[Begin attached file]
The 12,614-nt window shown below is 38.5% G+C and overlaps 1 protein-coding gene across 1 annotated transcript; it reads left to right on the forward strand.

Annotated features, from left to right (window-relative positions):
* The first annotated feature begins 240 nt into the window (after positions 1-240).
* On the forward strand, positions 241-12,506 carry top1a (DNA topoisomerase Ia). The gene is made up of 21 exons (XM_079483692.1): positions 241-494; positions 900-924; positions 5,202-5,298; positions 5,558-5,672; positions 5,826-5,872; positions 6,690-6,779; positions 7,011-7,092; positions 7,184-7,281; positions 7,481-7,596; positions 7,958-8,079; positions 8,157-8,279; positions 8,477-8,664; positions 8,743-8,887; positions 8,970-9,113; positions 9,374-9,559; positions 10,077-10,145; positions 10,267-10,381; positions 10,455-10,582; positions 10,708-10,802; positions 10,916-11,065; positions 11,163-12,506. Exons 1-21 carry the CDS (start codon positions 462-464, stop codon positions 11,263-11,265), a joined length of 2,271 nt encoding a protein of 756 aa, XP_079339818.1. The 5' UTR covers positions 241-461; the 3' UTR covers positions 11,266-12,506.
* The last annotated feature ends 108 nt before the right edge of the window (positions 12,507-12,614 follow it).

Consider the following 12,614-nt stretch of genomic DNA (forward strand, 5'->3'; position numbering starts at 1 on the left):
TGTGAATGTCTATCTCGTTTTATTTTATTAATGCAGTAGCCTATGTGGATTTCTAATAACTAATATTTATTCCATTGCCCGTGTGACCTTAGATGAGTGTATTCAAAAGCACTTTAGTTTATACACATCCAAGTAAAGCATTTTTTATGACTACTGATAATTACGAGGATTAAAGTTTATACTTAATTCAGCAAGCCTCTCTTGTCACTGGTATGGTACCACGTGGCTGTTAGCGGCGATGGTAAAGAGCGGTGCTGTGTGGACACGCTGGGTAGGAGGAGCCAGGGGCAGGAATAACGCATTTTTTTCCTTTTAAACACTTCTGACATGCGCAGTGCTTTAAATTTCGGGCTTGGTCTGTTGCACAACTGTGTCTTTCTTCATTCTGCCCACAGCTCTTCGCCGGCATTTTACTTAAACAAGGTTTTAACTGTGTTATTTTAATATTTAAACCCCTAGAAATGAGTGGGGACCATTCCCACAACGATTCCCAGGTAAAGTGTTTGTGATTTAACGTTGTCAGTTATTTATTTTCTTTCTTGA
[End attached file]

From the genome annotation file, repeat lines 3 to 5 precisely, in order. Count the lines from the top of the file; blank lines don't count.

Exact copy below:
* The first annotated feature begins 240 nt into the window (after positions 1-240).
* On the forward strand, positions 241-12,506 carry top1a (DNA topoisomerase Ia). The gene is made up of 21 exons (XM_079483692.1): positions 241-494; positions 900-924; positions 5,202-5,298; positions 5,558-5,672; positions 5,826-5,872; positions 6,690-6,779; positions 7,011-7,092; positions 7,184-7,281; positions 7,481-7,596; positions 7,958-8,079; positions 8,157-8,279; positions 8,477-8,664; positions 8,743-8,887; positions 8,970-9,113; positions 9,374-9,559; positions 10,077-10,145; positions 10,267-10,381; positions 10,455-10,582; positions 10,708-10,802; positions 10,916-11,065; positions 11,163-12,506. Exons 1-21 carry the CDS (start codon positions 462-464, stop codon positions 11,263-11,265), a joined length of 2,271 nt encoding a protein of 756 aa, XP_079339818.1. The 5' UTR covers positions 241-461; the 3' UTR covers positions 11,266-12,506.
* The last annotated feature ends 108 nt before the right edge of the window (positions 12,507-12,614 follow it).